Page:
Unless you are a regular reader of this blog, you may be wondering why a St. Louis Cardinals-focused writer would be covering the spring training home of the Houston Astros. After all, the Houstonians are no longer even divisional rivals of the Cardinals, having been relocated to the American League West.
The current Grapefruit League alignment has the Cardinals, their Jupiter partners from Miami and the New York Mets as the only teams located in southeast Florida. This limitation causes scheduling impacts, especially for minor league spring training, extended spring training and fall instructional league.
There was considerable excitement in 2013 when the Houston Astros, currently training in Kissimmee (near Orlando), recruited the Toronto Blue Jays, inhabitants of the Tampa-area burg of Dunedin since their 1977 inception, to join them in a new state-of-the-art dual-team facility in Palm Beach Gardens.
It would be just a stone’s throw from Jupiter, offering the Cards two additional opponents nearby during spring training. It would also ease travel for the Florida State League Cardinals and create additional variety of competition for all minor leaguers in various Jupiter-based camps as well as the Gulf Coast League Cardinals.
On a longer-term basis, the arrival of the ‘Stros and Jays would block any of the three current area clubs from having the right to exercise escape clauses in their current leases. In all fairness, none have threatened to move, but at some point, if clubs continue to flee Florida, it would seem to have to become a consideration.
The fly in the ointment is the citizens of Palm Beach Gardens, who adopted a “NIMBY” attitude toward the proposed baseball complex. Due to concerns about traffic, light and noise, the City Council directed all work be stopped on the project.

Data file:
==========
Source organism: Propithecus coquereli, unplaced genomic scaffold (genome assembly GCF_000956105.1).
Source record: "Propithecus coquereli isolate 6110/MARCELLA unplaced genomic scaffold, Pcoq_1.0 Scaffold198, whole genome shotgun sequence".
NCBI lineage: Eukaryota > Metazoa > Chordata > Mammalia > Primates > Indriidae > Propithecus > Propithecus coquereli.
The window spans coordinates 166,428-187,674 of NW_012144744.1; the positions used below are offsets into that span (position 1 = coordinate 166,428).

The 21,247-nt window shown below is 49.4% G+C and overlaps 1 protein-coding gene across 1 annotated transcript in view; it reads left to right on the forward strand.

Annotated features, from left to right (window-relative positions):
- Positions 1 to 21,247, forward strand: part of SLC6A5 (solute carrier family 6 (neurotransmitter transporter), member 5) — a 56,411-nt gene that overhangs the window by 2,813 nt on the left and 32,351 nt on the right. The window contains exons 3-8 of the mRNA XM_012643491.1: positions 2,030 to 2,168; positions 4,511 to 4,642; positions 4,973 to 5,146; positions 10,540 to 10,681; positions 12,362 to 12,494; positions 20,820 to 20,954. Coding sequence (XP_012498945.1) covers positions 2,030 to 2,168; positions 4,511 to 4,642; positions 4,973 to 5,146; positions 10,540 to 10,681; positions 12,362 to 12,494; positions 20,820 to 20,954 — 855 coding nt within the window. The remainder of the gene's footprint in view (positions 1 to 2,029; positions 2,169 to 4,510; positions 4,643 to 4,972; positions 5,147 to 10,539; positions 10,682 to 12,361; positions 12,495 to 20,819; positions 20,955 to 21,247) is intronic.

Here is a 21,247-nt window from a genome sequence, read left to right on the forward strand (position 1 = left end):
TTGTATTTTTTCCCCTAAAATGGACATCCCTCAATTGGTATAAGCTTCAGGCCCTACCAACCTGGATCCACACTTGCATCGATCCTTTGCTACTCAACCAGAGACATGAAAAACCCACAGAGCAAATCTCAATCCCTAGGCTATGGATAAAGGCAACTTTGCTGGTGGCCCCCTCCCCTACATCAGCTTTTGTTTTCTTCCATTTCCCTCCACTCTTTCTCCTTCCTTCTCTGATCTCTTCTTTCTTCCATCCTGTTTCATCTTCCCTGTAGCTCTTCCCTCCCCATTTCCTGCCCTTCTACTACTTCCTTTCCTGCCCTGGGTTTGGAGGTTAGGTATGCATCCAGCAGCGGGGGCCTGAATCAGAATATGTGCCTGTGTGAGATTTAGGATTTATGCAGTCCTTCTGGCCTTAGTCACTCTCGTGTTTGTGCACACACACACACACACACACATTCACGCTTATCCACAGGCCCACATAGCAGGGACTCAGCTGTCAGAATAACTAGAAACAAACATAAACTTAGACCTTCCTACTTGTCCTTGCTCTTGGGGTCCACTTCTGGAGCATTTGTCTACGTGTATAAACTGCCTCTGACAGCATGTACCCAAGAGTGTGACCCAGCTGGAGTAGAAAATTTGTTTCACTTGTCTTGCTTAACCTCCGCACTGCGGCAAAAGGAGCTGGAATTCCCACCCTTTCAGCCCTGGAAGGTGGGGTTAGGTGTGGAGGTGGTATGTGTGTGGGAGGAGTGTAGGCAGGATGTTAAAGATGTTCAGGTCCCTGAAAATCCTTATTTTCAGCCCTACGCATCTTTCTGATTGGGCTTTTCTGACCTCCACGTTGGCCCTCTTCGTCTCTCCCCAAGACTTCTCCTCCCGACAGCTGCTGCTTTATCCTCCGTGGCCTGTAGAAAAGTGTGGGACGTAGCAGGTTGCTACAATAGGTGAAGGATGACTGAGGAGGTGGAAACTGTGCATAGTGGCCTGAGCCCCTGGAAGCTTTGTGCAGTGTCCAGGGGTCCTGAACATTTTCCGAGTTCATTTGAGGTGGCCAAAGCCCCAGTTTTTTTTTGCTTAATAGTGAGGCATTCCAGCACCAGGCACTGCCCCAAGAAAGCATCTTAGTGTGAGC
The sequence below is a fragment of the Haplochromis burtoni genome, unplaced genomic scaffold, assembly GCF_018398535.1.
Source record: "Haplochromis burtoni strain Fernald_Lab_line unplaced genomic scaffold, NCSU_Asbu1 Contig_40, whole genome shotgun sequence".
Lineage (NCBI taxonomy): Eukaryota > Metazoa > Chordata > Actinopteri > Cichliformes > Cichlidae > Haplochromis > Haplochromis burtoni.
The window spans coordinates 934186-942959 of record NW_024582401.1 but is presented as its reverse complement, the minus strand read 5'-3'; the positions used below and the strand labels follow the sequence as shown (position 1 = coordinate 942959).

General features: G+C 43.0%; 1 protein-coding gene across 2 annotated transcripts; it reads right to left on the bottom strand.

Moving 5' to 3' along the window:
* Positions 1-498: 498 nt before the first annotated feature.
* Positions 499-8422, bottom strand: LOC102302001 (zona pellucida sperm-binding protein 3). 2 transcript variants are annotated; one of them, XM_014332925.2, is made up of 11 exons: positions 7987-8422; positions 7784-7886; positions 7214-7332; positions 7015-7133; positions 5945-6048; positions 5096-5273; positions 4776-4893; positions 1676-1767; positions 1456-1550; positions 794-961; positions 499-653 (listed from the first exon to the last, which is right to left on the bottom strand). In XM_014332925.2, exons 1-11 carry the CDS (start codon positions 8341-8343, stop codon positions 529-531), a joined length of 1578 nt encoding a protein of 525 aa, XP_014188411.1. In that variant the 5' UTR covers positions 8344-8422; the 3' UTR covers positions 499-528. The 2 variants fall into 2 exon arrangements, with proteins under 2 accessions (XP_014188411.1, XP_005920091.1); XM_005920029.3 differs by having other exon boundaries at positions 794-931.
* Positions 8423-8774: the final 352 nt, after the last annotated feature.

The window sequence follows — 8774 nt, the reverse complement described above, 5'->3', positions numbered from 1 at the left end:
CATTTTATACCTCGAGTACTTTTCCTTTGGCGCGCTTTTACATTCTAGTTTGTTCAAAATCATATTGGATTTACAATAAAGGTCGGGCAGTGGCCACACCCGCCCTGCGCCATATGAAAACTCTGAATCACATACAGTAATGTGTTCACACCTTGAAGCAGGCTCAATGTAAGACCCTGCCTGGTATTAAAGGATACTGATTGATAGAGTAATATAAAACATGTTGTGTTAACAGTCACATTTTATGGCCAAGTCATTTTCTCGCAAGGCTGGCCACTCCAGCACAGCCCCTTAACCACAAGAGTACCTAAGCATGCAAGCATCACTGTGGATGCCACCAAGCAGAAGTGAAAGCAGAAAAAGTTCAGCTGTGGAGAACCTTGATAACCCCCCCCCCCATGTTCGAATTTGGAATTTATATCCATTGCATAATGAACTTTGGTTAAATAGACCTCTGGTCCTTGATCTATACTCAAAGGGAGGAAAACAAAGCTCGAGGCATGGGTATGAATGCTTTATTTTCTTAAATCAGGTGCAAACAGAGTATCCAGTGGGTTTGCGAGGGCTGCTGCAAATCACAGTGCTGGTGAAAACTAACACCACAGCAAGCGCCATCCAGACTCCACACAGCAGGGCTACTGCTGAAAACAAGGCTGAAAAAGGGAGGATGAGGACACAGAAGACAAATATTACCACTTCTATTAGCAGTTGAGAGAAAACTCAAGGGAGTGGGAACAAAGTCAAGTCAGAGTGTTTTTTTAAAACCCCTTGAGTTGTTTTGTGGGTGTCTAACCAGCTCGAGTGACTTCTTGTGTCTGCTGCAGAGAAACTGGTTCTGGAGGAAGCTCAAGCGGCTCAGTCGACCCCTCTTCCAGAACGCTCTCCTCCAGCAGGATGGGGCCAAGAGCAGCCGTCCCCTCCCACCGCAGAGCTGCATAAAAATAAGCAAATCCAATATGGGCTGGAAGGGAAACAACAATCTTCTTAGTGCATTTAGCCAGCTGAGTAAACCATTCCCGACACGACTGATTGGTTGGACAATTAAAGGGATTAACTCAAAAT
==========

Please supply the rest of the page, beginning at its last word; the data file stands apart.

While the Astros still hope to find another 100-acre location in Palm Beach County, the team’s general counsel who is also leading the project is not waiting around. The teams want a new home to be ready for spring 2017, so construction needs to get underway by the end of 2014.
As a result of the rejection, Giles Kibbe was quoted by MLB.com as saying he will also be looking elsewhere in Florida – and even in Arizona.
The latter was a direct volley fired at the Sunshine State, loser of many MLB clubs to Arizona in recent years. The current tally between the states is 15-15. Florida knows getting teams to move back east would be very difficult against the current tide.
In their desire to encourage teams to stay put, the Florida state legislature has anted up. They have earmarked $50 million in funding for the new facility, which would reportedly cost between $100 million and $110 million to build.
Lest one think the mention of Arizona is an idle threat, however, a move west would provide clear benefits to the Astros. Not only is it closer to Texas, the Phoenix area hosts 15 other MLB clubs in close proximity, including every other Western Division team – in both leagues.
Here is hoping it never gets to that and the issues can be resolved to enable the Astros and Jays to relocate to southeast Florida. But the matter is much cloudier this month than last.